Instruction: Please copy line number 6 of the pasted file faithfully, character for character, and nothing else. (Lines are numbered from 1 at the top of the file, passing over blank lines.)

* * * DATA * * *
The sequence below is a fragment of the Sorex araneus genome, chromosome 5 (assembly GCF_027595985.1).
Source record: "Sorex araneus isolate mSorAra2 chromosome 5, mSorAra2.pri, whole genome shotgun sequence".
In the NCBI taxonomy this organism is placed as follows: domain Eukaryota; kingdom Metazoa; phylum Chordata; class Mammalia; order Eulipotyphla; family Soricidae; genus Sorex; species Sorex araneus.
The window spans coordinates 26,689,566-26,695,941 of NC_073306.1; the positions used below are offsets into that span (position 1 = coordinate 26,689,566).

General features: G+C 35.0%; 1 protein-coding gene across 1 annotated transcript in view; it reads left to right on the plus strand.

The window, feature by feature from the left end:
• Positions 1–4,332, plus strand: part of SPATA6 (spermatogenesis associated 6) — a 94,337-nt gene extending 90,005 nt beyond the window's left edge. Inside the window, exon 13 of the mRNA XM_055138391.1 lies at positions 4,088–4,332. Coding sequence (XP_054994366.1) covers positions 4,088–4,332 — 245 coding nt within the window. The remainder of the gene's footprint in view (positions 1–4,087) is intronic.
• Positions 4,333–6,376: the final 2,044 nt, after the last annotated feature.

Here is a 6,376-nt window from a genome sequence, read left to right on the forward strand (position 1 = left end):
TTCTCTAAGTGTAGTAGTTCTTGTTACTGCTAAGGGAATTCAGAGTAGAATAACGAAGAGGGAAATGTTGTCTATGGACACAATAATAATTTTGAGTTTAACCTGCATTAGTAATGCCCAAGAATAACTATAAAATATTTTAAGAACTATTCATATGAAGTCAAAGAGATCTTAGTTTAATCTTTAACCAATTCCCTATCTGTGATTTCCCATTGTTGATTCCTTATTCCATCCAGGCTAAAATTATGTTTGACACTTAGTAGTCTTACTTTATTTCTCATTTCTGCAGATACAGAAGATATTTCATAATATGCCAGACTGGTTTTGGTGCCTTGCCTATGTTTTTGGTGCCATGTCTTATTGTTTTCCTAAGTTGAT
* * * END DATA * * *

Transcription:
The window, feature by feature from the left end: